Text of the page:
Triple Crown (rugby Union)

Triple Crown (rugby Union)

In rugby union, the Triple Crown (Irish: An Choróin Triarach; Scottish Gaelic: An Crùn Trìblite; Welsh: Y Goron Drifflyg) is an honour contested annually by the four national teams of the British Isles who compete within the larger Six Nations Championship: England, Scotland, Ireland, and Wales. If any one of those four teams wins all its games against the other three, they win the Triple Crown.

The Six Nations Championship also includes France and Italy, but their involvement in the tournament has no influence on the result of the Triple Crown, although it means that the winners of the Triple Crown are not necessarily the winners of the Championship as a whole.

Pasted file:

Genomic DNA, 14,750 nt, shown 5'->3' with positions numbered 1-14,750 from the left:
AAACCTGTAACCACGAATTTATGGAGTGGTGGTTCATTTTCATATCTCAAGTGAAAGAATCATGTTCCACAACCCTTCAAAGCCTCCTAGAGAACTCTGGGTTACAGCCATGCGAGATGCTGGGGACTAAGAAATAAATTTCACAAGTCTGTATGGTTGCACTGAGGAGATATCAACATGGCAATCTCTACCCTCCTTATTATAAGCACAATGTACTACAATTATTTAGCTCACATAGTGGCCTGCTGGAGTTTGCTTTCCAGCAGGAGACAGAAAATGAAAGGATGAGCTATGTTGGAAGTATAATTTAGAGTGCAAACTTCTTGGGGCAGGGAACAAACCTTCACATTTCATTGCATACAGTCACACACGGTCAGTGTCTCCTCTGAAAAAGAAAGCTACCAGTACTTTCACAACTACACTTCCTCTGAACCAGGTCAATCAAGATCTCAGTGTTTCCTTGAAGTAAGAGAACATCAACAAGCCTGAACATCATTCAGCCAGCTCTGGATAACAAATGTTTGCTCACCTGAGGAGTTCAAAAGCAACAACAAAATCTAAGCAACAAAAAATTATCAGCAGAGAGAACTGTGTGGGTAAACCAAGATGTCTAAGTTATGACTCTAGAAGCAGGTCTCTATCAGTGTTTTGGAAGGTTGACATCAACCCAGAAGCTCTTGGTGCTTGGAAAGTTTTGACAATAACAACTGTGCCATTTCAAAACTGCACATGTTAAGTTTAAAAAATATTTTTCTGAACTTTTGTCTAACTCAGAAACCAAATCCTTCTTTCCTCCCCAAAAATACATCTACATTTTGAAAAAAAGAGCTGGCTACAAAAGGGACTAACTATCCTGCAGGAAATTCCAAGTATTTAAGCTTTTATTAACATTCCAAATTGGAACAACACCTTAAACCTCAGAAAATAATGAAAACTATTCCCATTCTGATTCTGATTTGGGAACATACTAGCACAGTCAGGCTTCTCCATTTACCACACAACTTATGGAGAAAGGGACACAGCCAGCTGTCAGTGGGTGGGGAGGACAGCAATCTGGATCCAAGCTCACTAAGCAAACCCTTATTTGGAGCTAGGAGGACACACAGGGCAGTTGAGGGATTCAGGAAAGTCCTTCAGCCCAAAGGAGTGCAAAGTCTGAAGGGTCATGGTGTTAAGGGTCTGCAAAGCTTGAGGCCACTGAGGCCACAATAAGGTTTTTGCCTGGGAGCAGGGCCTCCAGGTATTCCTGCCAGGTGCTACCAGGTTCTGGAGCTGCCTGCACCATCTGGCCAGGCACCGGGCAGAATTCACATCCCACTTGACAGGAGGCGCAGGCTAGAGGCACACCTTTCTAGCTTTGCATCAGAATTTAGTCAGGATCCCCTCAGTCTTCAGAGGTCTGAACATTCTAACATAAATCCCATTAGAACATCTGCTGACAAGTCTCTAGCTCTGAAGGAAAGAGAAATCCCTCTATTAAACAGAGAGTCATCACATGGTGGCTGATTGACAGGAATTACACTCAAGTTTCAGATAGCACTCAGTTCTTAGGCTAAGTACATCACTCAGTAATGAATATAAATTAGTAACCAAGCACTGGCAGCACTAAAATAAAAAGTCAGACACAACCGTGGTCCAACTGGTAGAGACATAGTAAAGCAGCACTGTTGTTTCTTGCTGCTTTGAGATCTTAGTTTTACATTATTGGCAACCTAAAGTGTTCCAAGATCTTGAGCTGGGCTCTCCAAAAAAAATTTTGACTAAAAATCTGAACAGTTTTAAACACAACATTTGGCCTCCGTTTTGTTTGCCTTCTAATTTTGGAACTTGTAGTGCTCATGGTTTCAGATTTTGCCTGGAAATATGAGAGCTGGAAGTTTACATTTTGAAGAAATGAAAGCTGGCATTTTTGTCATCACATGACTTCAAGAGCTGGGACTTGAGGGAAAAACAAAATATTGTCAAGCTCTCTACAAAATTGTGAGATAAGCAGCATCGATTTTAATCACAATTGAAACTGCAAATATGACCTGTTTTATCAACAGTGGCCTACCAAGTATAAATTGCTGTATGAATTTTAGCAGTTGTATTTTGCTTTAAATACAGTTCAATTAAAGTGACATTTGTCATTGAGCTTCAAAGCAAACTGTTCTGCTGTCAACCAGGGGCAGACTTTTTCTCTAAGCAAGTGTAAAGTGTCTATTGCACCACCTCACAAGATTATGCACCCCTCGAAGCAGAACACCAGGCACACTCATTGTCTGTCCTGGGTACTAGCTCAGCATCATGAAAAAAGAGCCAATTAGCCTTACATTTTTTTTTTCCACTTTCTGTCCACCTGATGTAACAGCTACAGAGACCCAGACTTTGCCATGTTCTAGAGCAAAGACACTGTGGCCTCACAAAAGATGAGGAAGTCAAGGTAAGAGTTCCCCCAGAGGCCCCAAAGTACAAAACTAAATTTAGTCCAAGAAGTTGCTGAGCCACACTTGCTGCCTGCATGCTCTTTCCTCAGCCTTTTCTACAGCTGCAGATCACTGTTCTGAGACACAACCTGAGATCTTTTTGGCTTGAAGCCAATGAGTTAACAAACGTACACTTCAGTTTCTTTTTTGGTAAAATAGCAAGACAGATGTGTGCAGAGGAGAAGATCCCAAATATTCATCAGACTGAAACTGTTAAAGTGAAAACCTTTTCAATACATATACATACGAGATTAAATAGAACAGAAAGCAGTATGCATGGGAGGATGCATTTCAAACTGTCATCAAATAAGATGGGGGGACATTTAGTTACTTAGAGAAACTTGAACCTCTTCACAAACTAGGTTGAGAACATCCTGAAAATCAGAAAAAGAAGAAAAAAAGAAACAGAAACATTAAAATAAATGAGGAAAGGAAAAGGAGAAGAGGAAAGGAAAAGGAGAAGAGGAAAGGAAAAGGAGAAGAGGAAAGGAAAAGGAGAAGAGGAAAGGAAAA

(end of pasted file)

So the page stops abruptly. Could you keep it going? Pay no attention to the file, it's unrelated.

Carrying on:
England won the first Triple Crown – although the phrase was not in use at the time – in the inaugural 1883 series of the original rugby union Home Nations Championship. The latest winners are Wales, who beat Ireland, Scotland and England on their way to the Grand Slam in the 2012 Six Nations Championship.

Traditionally the Triple Crown was an informal honour with no trophy associated with it. However a trophy now exists, which has been awarded to Triple Crown winners since 2006.

Read more about Triple Crown (rugby Union):  Name, Trophy History, Winners

Other articles related to "triple":

Triple Crown (rugby Union) - Winners
... There has been a TripleCrown winner in 63 of the 116 competitions held from 1883 through to 2012. 12 competitions were cancelled due to the two World Wars. Only two teams have achieved the TripleCrown in four consecutive years Wales 19761979 ... No other teams have won the triplecrown more than twice in a row ...

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